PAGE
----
Gastredner im April – Rediscovering Modularity (Chris Chedgey, structure101)

Am 16.April bekommen wir Besuch aus Irland – Chris Chedgey von structure101 wird für uns näher darauf eingehen, wie man komplexe Systeme analysiert und in einfachere Bestandteile aufteilen kann. Um bestehenden Code zu überprüfen und Refactoring umsetzen zu können, benötigt man Strategien, Erfahrung und Unterstützung – und genau das werden wir uns gemeinsam ansehen.

Chris war unter anderem an der Entwicklung der Software für die International Space Station beteiligt. Inzwischen ist er Mitgründer und Director von Structure101 ( und arbeitet dort an Tools, mit denen die Struktur von Anwendungen analysiert und verbessert werden kann.

Er wird seinen Vortrag bei uns auf Englisch halten und wir freuen uns, wenn ihr dazu am 16.4. um 19:00 im space vorbeikommt.


The principles of modularity have been applied to engineering projects since Gorak built the wheel, and Thag the barrow of the world’s first wheelbarrow. Thag’s barrow didn’t care that the wheel was first hewn from rock, and later upgraded to a lighter, wooden one, and Gorak’s wheel design was reused for the world’s first chariot. This is how humans make sense of complexity – we divide and conquer.

Analogous principles of modularity are taught in Software Engineering 101 – information hiding, interfaces, clear responsibility, high internal cohesion, low external coupling, etc., and we apply these routinely as we develop, and continuously refactor the code encapsulated within classes.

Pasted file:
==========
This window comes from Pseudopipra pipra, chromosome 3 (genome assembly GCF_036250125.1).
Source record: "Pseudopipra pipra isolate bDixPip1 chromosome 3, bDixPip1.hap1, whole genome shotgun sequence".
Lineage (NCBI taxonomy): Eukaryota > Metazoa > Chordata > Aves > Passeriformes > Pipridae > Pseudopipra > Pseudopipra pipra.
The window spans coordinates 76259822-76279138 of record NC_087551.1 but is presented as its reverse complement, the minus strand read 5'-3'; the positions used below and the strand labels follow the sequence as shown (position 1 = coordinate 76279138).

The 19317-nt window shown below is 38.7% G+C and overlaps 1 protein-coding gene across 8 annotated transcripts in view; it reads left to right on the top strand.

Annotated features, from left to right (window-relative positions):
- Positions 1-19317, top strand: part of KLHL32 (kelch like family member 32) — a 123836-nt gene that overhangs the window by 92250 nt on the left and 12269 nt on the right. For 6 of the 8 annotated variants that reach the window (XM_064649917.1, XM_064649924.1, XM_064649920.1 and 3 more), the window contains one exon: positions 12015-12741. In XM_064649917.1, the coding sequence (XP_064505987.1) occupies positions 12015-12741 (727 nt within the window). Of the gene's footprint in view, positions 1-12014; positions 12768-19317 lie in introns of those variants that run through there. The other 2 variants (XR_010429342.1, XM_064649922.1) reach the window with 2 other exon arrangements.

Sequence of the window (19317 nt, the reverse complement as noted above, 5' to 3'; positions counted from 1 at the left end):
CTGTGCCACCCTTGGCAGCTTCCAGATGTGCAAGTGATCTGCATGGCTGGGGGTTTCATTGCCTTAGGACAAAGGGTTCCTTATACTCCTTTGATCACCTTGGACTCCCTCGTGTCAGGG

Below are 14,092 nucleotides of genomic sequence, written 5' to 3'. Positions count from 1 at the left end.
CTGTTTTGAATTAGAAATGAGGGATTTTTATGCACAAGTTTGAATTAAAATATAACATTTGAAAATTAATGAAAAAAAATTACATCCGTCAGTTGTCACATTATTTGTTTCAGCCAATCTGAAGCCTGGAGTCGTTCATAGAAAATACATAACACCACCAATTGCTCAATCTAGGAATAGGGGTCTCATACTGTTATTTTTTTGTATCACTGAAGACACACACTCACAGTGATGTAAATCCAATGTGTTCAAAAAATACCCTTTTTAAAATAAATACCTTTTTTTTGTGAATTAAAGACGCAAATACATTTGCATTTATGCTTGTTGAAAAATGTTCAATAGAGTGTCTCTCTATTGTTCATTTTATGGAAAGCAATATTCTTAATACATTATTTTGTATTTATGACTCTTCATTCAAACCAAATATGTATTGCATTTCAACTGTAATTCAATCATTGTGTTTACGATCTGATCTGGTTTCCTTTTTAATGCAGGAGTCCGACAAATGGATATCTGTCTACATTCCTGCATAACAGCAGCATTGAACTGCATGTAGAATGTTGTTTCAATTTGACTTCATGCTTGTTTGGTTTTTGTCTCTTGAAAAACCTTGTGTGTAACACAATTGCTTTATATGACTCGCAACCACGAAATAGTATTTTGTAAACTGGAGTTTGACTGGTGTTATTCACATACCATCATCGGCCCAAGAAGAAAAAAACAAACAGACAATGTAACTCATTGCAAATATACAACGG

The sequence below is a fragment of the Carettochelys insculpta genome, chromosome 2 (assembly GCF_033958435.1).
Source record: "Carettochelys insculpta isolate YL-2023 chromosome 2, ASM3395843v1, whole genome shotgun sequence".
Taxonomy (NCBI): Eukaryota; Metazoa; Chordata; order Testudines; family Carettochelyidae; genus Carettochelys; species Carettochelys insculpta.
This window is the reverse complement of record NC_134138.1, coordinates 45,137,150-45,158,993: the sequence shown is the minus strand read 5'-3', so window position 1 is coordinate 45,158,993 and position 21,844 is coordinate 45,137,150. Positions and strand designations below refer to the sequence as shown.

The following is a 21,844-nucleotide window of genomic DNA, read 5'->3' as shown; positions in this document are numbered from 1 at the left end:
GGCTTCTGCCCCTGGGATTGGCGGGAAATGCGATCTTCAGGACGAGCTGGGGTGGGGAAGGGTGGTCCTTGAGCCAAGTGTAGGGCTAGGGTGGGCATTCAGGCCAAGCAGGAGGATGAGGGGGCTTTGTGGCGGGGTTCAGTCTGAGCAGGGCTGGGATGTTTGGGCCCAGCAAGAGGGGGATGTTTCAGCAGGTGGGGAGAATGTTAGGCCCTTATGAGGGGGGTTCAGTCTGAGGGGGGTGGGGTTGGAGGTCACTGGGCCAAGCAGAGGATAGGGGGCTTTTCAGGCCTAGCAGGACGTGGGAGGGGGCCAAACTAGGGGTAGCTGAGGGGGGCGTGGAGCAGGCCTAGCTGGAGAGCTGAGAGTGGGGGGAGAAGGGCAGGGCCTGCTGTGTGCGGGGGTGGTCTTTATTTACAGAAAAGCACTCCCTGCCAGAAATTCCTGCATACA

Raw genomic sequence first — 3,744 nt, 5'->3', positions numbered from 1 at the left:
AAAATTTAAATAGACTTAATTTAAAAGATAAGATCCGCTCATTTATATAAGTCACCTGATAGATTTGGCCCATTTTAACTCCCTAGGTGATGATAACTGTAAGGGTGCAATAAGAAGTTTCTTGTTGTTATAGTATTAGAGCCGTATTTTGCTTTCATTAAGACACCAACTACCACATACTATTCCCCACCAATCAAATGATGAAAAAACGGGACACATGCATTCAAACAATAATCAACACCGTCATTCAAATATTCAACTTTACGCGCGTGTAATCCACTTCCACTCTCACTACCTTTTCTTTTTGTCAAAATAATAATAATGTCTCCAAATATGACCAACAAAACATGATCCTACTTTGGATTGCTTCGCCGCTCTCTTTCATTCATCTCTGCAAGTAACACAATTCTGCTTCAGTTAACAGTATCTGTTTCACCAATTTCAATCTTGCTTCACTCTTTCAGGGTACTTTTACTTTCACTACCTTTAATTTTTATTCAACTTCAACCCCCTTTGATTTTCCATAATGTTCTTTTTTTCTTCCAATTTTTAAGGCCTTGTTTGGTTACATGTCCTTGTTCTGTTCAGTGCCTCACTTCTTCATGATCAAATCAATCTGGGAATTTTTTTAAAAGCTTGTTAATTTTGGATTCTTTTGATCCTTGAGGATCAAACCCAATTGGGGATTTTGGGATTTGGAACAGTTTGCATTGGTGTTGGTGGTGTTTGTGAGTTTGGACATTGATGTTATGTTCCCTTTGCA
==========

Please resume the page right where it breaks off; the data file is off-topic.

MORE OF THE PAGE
However when the number of classes reaches some threshold, higher level abstractions are needed in order to manage the complexity of the growing codebase. This limit is usually overshot and the team is soon drowning in an ocean of classes. At this point it is time to restructure the code-base into a hierarchy of modules above the class level, or watch the team’s frustration continue to rise, and productivity plummet.

This talk proposes a measurement framework for assessing the quality of a modular structure, identifying regions of poor modularity, and for assessing the impact of restructuring or refactoring actions. Based on this framework, the talk introduces strategies for retro-fitting modularity to an existing codebase, with minimum impact on the code logic itself.

This material is based on experience gained while helping many development teams through the restructuring process. The concepts will be illustrated by examples.

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